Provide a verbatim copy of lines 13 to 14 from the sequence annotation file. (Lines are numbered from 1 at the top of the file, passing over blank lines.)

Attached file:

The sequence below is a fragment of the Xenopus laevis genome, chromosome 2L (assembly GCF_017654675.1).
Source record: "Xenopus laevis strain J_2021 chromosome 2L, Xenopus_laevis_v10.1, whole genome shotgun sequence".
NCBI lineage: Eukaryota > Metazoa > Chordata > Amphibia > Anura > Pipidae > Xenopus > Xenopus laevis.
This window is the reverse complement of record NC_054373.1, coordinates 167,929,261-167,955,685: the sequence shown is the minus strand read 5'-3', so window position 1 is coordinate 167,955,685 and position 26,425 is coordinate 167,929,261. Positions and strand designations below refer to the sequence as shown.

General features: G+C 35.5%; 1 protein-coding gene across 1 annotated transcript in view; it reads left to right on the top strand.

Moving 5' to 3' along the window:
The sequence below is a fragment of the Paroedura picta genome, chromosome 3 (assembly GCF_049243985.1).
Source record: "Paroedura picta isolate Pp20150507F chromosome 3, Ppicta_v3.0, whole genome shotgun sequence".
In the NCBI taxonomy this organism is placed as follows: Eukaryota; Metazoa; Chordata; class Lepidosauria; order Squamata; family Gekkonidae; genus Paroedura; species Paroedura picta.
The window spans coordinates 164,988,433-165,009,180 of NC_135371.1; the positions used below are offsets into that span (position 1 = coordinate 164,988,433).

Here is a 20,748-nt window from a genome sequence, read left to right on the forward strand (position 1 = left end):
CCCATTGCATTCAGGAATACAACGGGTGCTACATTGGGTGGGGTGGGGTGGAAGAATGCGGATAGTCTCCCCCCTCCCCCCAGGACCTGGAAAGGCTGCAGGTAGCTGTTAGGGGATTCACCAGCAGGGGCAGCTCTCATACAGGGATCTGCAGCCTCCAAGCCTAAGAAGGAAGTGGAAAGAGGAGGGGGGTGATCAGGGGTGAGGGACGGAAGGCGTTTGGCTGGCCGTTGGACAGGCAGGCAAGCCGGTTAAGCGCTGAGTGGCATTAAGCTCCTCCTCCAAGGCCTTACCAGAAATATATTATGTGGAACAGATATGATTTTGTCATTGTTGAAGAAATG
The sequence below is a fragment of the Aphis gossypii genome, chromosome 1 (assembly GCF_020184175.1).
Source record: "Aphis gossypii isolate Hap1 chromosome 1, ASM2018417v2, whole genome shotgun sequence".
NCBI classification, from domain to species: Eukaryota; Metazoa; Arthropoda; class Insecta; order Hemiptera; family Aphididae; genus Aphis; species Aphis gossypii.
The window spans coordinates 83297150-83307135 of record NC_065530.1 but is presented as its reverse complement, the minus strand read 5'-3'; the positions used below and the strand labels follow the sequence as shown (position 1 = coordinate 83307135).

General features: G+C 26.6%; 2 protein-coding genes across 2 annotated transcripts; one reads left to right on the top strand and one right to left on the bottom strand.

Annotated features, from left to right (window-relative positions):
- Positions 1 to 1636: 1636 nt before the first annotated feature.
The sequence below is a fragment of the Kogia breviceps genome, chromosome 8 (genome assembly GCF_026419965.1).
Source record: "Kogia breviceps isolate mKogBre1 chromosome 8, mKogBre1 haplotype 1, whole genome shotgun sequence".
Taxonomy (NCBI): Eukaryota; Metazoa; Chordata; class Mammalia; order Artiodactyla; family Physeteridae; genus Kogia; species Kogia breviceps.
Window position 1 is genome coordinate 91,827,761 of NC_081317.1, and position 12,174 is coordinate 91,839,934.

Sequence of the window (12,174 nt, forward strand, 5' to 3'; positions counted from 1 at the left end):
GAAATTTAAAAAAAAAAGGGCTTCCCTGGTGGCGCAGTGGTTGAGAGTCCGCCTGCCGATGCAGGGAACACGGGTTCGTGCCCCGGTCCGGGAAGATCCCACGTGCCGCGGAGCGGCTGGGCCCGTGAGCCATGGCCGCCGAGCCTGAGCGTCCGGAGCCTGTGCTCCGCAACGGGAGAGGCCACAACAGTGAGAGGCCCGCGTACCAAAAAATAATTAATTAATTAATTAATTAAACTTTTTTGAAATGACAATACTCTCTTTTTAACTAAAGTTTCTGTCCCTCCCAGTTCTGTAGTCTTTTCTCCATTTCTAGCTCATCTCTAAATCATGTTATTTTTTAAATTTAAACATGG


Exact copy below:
The sequence below is a fragment of the Aphis gossypii genome, chromosome 1 (assembly GCF_020184175.1).
Source record: "Aphis gossypii isolate Hap1 chromosome 1, ASM2018417v2, whole genome shotgun sequence".